I’ve always done everything the Reece West way. From ‘Arsene Wenger‘ to Bounce’ to ‘2015‘, ‘2016‘ to ‘Man City‘… I have these ideas, and I put together stuff, but it’s so easy to get caught up. I know everything looks like it’s on steroids now and it’s easy to get caught up in popularity meaning success – things are fickle and people get bored with music so quickly. You just have to stay consistent, do your thing and trust your ability, which I do completely. I’ve seen people go, come, be at the top, be at the bottom, come back to the top. Skepta took like 12 years to get to where he was. Wiley’s been here too long.

Before ‘Walk On Water’, before this summer, the four/five moves I made might have been subtle, but generated p that is a substantial update to my goals last year. I’m on track a few months into the year to beat my goals last year, and it doesn’t matter that nobody else knows. My ego shouldn’t care what they think, but it’s so easy to do that, especially with how constant Twitter is and everyone’s got an opinion. People are a bit side-y and basically I’m adjusting. The way that I am, if someone gets two wheel-ups I want seven. I’m just competitive like that so its just about taming the inner Reece West gremlin that wants to send for everyone.

You’ve hinted at the sending there…we’re on the other side of a couple of war dub exchanges involving you. Is clashing something you still have a hunger for, or will it only be if provoked?
I don’t know what it is, but people have been sending for me this year, and as much as I’m not about anymore, focusing on different moves to what I was before, I hear everything g. I wake up every morning and still do my YouTube research, listen to all the sets, the Rinse shows, the instrumentals, watching everyone’s stories. Even the Micofcourse thing, I showed with that and the Ets thing that I hear everything and I will retaliate. If I ever hear someone send for me I write bars straight away, it’s like a chemical it sets off. I love it. Back in the day it was different – going Radar, Reprezent, Rinse, we were all about each other. MTP, Novelist, YGG, everyone was about and everyone had the same mentality: we all wanna be the best MC in the room. Everyone wants to be man of the match, everyone wants to catch that chop, everyone wants everyone else to go mad in the room, then blaze a zoot and be cool afterwards. It wasn’t a ting where I need to send for man, we were just sparring and spraying, but now I think the mentality has changed. It comes down to popularity and everything being on steroids. Everyone wants to go viral quickly so you can pop off and don’t have to do the long graft. That’s how it looks to me.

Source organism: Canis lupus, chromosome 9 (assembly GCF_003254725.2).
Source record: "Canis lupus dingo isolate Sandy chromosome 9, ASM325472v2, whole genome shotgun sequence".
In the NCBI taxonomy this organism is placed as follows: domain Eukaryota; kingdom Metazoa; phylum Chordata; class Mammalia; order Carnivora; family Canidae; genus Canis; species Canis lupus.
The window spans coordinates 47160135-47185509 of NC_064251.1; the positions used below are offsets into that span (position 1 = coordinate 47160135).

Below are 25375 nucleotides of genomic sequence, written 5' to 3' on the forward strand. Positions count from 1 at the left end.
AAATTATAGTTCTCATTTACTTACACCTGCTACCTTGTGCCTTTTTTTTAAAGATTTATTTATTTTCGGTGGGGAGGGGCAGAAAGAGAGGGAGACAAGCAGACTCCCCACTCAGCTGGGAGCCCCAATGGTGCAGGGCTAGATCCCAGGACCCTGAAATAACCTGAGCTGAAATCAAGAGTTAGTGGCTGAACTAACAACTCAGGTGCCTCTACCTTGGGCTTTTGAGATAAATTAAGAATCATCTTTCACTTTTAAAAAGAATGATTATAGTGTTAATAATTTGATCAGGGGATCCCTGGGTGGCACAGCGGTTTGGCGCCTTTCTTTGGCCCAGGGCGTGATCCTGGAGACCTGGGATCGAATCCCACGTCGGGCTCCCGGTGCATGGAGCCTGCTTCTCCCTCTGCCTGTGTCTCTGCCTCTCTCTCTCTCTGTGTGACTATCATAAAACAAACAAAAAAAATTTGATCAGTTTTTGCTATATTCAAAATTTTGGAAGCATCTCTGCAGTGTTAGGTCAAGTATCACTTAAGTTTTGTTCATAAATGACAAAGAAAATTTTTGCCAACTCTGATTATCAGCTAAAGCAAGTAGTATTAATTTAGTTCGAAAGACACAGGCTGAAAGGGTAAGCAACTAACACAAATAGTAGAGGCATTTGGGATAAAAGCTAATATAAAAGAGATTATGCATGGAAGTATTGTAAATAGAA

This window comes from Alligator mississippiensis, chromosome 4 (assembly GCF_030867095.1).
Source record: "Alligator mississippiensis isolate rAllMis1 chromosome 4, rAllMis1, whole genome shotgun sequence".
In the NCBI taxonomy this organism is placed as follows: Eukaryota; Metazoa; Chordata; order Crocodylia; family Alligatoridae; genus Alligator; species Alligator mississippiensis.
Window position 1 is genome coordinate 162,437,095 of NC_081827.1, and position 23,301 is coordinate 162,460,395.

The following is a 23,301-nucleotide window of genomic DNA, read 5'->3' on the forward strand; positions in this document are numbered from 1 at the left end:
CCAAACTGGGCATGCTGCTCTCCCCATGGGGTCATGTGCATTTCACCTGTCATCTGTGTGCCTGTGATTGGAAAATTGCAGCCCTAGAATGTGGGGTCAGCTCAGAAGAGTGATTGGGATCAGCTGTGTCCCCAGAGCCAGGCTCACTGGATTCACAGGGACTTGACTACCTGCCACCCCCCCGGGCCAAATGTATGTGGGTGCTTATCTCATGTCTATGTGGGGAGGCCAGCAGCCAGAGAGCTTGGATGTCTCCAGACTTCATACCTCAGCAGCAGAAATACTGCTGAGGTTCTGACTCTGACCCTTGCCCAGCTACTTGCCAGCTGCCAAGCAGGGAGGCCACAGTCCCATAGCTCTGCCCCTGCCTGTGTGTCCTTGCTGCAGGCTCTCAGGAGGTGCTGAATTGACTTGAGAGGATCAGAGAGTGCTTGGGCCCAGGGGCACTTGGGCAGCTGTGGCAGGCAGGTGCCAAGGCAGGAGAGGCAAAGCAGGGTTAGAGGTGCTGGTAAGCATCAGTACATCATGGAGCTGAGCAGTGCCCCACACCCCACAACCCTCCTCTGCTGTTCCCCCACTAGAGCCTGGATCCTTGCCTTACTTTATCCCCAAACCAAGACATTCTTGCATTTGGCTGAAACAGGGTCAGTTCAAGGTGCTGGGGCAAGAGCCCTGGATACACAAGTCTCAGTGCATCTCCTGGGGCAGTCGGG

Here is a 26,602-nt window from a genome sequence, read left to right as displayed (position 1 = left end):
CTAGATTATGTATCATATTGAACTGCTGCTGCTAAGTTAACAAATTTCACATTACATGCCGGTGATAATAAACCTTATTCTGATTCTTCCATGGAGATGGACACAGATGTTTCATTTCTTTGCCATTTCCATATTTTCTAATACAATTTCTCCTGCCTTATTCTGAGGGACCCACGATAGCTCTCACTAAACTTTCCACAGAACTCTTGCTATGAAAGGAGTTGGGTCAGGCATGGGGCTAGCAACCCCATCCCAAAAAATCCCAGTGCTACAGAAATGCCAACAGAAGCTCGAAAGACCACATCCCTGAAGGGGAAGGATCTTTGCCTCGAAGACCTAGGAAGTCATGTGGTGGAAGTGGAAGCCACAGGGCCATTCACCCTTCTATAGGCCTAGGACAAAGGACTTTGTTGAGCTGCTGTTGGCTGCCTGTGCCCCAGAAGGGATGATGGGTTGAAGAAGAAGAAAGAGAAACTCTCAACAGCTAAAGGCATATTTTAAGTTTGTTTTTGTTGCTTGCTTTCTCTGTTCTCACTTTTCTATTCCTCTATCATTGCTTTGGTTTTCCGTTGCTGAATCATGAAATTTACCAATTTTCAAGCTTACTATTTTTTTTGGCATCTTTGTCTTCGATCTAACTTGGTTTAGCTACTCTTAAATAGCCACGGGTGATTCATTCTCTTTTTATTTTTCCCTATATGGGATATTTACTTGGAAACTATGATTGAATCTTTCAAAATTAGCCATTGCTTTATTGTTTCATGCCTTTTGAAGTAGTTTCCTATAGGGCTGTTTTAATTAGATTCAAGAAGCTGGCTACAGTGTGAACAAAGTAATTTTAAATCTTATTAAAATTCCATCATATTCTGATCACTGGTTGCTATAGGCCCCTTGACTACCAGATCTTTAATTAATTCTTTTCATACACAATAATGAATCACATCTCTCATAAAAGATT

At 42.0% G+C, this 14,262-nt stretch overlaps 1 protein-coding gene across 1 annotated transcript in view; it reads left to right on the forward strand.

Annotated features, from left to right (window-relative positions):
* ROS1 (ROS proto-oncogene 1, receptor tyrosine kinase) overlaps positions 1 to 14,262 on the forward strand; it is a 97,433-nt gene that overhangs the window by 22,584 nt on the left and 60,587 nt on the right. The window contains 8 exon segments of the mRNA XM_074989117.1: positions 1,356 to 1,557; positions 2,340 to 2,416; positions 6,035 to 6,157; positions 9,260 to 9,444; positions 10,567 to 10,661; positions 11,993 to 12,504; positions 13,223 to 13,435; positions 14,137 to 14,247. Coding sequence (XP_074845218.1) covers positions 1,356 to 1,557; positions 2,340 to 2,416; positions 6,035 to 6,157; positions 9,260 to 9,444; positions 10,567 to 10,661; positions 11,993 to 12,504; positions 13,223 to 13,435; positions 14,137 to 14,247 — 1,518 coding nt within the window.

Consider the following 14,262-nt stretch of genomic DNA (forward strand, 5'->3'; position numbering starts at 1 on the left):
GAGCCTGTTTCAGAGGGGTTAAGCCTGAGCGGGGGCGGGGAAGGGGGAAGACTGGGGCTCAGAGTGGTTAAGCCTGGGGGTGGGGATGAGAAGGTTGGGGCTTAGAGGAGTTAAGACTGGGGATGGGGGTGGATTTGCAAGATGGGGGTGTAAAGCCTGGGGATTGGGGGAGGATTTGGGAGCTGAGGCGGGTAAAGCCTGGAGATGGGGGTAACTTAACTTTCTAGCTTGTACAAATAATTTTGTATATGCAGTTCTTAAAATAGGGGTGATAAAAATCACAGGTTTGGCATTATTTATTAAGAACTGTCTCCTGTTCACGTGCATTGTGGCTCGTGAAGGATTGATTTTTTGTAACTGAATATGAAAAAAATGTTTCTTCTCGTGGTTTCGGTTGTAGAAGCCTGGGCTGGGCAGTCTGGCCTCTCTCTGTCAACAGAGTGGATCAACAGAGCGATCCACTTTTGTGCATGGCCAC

It’s not really any bars getting sprayed at a time. If you get in that first two-bar, suck your mum or whatever, and everyone hears it  on the chop, you’re gonna get the wheel-up. It’s not really about spraying it about with man, going bar-for-bar. It’s a bit changed up. As much as I love sparring and doing the clashing thing, at the same time I don’t wanna be known as a battle rapper and I think I’ve used this year to get everything under the umbrella. I’ve been in the studio putting together a solid body of work like 3D where I can express myself in an album way but in a deeper EP. It’s Reece West, not ‘Reece West on a rap track’, or ‘Reece West on a trap tune’. I want you to hear any tempo, any genre and when you hear West West you just think it’s a Reece tune, and not categorise it or be confused. When you hear me doing some football thing here, or see me in a next country doing some next stuff, I want you to just know that Reece West is just on things. It’s getting it all together, cementing it and throwing it out there so that people can just understand I’m not a battle rapper, but I will spin you in a clash.